"The Golden Cash Cow had the body of the great cows of ancient Egypt. And the face of Robert Tilton, without the horns." -- Steve Taylor
My wife and I were among the few who didn't go to church yesterday. We were on our way home from our wedding anniversary weekend. But while on the way home I told my wife that I had a confession to make: Had the Denver Broncos or the Seattle Seahawks been in the Super Bowl this year, I might have been at church, too. Or at least I would have poked my head into the sanctuary to see what was going on. But my teams didn't get in and so I didn't even glance at yesterday's national televised worship service.
With more than one-third of our nation's population tuning in, there were a lot of people at church yesterday.
The Super Bowl has become our nation's annual church gathering. What other event can guarantee to get us all in one place, excited about one thing and take communion with a big bag of Doritos? We raise our hands, shout in jubilation over victories, and cry in disgust over the opposing team's foothold in our hopes and dreams. Heck, this year the service had Madonna leading the choir on the stage. How appropriate. Thousands of fans across the country even packed real churches to watch their second worship service of the day on the big screen. The Super Bowl is a huge four-act passion play that brings us all together.
Now, don't get me wrong. I am all about having some fun and enjoying time with friends and loved ones over a common interest. But, I have to say, the more I read about this year's version of the annual gathering, complete with a completely idolatrous halftime show and sexually-charged commercials, the more I am glad I missed it. For a few years now, too, the networks on which the game has aired has had to apologize for what people had been watching. But then it happens again the following year. It's an opportunity for corporations and famous individuals to push the boundaries of decency as far as it can until we don't care anymore. And it seems that we don't care. After all, it's the Super Bowl. And it's all about fun.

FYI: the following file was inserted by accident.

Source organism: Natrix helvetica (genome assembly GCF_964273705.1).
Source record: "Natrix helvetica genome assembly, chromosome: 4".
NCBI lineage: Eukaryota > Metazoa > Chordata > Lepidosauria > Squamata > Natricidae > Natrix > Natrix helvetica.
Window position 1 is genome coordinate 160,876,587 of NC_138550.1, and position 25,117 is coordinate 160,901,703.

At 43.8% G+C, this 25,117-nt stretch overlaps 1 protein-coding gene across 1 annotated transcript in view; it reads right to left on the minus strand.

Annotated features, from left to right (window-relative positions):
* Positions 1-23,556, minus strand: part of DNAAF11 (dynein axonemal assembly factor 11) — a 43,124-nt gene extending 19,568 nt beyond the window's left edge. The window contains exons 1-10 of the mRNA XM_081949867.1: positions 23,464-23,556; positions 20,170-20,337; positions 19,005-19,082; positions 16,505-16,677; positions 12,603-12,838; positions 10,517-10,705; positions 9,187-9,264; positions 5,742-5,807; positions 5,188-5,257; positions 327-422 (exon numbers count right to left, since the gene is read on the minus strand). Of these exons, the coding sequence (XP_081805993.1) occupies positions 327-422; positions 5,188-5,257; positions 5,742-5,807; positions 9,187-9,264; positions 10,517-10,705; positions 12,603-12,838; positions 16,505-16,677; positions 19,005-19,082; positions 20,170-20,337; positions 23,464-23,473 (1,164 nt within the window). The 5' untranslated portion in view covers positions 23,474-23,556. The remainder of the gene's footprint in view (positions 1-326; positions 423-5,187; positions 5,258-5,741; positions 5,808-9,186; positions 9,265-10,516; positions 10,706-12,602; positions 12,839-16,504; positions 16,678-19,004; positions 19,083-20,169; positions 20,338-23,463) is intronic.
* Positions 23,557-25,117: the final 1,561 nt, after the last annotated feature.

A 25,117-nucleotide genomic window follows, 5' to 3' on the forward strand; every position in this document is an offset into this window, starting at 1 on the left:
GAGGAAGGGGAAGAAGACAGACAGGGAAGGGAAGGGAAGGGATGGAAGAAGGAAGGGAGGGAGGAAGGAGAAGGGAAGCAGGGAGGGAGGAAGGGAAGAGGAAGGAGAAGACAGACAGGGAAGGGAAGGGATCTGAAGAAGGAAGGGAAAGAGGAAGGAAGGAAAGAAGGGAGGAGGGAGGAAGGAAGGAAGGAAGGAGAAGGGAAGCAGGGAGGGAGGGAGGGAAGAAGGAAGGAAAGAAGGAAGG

And it's all about a sermon about money that, for once, people don't mind hearing.
It's ironic that for the past year a vocal segment of our society has talked about being part of the 99 percent and hating the wealthy one percent. Those evil people with money, including a current candidate for national office, shouldn't be able to have all that money, they say. Laws need to change so their money can belong to everyone else, others say. Even some famous one-percenters have duped us into thinking that they even believe their fellow one-percenters are the worst of the worst simply because they have more money than them.
But on one particular Sunday every year, people don't seem to mind that those filthy rich millionaires possess what the rest of us never will as long as they keep us entertained for a few hours in their cathedral of avarice. We'll gladly put something in their collection plate. If we can't be like them, we might as well watch them and wish we were them.
But maybe I'm just upset my teams didn't make it to Super Sunday.
Who won, anyway?